Staying Tuned

Staying Tuned

SCN:How did your 52 years in the music, professional audio, and radio industries begin?
Bob Casey: Since about the age of 10, I always knew what I wanted to do. I clearly remember as far back as age 4, seeing the large PA horns on top of my father, Edward P. Casey, Sr.’s sound truck. For the next 13 years I would take every available chance to go down to my father’s place of business and just hang around.

SCN:You attribute the construction of the very first DJ “coffin” in 1955 to your father. How did he come up with such a thing, and how did you end up using it at a Record Hop in 1958?
BC: Back around 1955, my father’s company was at the top of its game filling churches, schools and the surrounding grounds like football fields with tremendous high quality sound—and he was doing this years before anybody else even dreamt of it.

On one occasion, he had to provide recorded music (“Ave Maria”) for a very long procession at Mount St Mary’s School in the Bronx. He designed and built this big box that had two Stromberg-Carlson 3-speed turntables, two Astatic 16-inch tonearms, two volume controls, and a simple toggle switch. As the first record would end, the switch would be thrown and the second record, which was already spinning, would kick in. I was 12 years old and I remember watching it work perfectly for that occasion. Dad never had a need for it again and it sat up in the attic above the offices.

Three years later, I asked Dad if I could ‘borrow’ the big blue box for a dance. With my dual turntables, a 20- watt Masco tube amplifier, two University BLC Hi-Fi horns, my Crystal microphone, and my Ultratone tape recorder, I spent the next six years running some of the best dances anywhere, as well as supplying hours of taped music for private parties in basements and country clubs.

Casey’s father purchased this Ultratone unit by Audio Industries from Terminal Radio on ‘Radio Row’ in lower Manhattan in December 1946. It is considered one of the first home model tape recorders. By 1961 I was running dances for packed houses in Yonkers, White Plains, and Port Chester. At the same time I was failing miserably in school. In June 1961, I entered the U.S. Army and for the next five years I spent time far away from my loves of radio, records and sound systems.

In 1968, I failed the audition of Armed Forces Radio so badly, they hired me I think, for the comedy relief. Within six months I became the head of production for the American Forces Vietnam Network. I produced and hosted the first “oldies” show on Armed Forces Radio, which became one of the most popular shows in Vietnam in 1969. For my last few months in-country, I toured many of the bases with the USO.

When I returned home, I had a job waiting for me at WMCA as producer of Dan Daniel’s Morning. After a year I moved to WNBC and NBC Radio and TV network. I starting my sound company in 1972, but continued to dabble in radio and a few local stations in Dutchess County, NY, where I now live.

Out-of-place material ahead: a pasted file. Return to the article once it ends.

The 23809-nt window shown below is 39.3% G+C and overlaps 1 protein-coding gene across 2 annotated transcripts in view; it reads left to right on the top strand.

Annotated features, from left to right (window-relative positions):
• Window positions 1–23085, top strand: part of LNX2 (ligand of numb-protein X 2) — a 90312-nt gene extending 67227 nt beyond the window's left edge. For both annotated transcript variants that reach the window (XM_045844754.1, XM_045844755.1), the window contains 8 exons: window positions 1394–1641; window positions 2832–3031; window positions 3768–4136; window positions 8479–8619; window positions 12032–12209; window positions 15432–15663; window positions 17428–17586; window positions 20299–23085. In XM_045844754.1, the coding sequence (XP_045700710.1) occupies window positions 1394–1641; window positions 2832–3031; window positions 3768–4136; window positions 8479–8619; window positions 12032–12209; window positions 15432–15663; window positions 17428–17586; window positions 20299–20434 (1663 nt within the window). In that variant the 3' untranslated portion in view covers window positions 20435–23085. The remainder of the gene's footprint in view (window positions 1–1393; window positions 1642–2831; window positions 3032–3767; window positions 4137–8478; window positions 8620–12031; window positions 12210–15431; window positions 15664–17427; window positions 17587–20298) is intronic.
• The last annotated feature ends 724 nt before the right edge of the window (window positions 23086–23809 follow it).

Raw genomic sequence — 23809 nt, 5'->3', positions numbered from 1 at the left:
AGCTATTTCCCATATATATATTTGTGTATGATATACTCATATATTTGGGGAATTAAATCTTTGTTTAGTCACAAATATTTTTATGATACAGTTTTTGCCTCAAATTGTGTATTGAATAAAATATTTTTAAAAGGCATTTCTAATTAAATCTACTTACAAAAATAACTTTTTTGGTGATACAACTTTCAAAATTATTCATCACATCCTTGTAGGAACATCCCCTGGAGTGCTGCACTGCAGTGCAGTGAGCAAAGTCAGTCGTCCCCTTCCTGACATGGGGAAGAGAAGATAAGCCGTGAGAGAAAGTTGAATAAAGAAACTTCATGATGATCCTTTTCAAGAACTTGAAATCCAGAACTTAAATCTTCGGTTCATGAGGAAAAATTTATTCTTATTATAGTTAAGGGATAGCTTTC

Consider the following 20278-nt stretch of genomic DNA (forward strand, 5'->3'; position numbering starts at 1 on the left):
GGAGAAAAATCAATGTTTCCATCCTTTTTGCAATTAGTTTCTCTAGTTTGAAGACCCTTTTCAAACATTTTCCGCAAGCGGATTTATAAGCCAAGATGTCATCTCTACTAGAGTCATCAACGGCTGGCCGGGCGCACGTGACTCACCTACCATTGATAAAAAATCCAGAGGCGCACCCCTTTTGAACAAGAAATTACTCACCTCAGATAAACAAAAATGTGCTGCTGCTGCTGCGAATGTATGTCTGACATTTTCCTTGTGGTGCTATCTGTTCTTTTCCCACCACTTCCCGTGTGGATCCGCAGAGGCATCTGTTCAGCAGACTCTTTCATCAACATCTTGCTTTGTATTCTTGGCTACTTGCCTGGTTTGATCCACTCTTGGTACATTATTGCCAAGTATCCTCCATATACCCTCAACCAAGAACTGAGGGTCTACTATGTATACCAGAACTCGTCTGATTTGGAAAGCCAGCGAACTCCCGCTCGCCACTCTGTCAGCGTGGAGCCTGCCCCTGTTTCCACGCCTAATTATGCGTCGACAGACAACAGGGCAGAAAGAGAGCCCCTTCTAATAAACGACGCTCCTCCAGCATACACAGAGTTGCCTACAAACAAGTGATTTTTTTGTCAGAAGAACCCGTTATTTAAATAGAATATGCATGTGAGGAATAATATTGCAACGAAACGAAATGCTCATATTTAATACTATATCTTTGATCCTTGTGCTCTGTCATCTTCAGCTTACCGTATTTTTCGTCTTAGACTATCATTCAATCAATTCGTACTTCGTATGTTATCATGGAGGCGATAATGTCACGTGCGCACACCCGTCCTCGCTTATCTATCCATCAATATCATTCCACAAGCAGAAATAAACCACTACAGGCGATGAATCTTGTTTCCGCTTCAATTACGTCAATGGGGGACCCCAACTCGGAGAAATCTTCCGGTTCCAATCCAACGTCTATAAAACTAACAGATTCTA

SCN: Do you think a sound man ever really “retires”?
BC: Absolutely not. As a fisherman will always want to know what lure was used to catch a prize trout or a mechanic wants to know what is under the hood of a car that just won a race, so too, a sound man will always want to know what mics were being used or what speakers are in a certain cluster or array of a good system

Whether I’m at a Broadway show, in a church, or at a large concert, I’m always interested, almost to the point of distraction, in what is being used to create the sound that I’m listening to. If it is good sound, then curiosity will drive me to learn how it was achieved. If it is bad sound, then my mind reels with different ways to make it better.

Casey produced and hosted the first “oldies” show on Armed Forces Radio, which became one of the most popular shows in Vietnam in 1969.
How would you complete the following sentences?
A passion for audio begins... with a developing interest in what sounds good. Without that premise, your business in the sound world will not rise above the state of mediocrity.

The march of progress in audio technology... is mind boggling! Just look at the advances in wireless microphones in the past 10 years, the advances in digital processing for feedback suppression in the past five years, the accomplishments in signal processing and speaker management during the same period of time. Just look at the audio consoles being used in houses of worship today. Broadway shows and many rock concerts didn’t have this quality 10 years ago. Truly, the advances in audio technology today are right up there with other major industries relying on the digital domain for advances, such as science and medicine.

Yet for all that technology, I feel that the faults of the audio industry still lie with the people who select and place the loudspeakers and the microphones without regard for the room acoustics, and more importantly, the intended use and environment of the equipment. No school, no book, no computer program, no truck full of high-end audio gear will replace knowledge gained from years of experience and on-site job training.

From the earliest days of my career I knew... that this was what I wanted to do. I wanted to follow my father but also wanted to take things in a different direction. From the early days of the Record Hops, thru the discos and cabarets, up to St. Patrick’s Cathedral and Rockefeller Center, I’ve enjoyed the show business end of sound. I’ve done the sound for countless celebrities and dignitaries. I’ve been witness to moments in history—The Pope at Yankee Stadium, political rallies by President Carter and President Reagan. I have been so lucky and wouldn’t change it for anything. I wouldn’t want to do it over again, but I wouldn’t change it.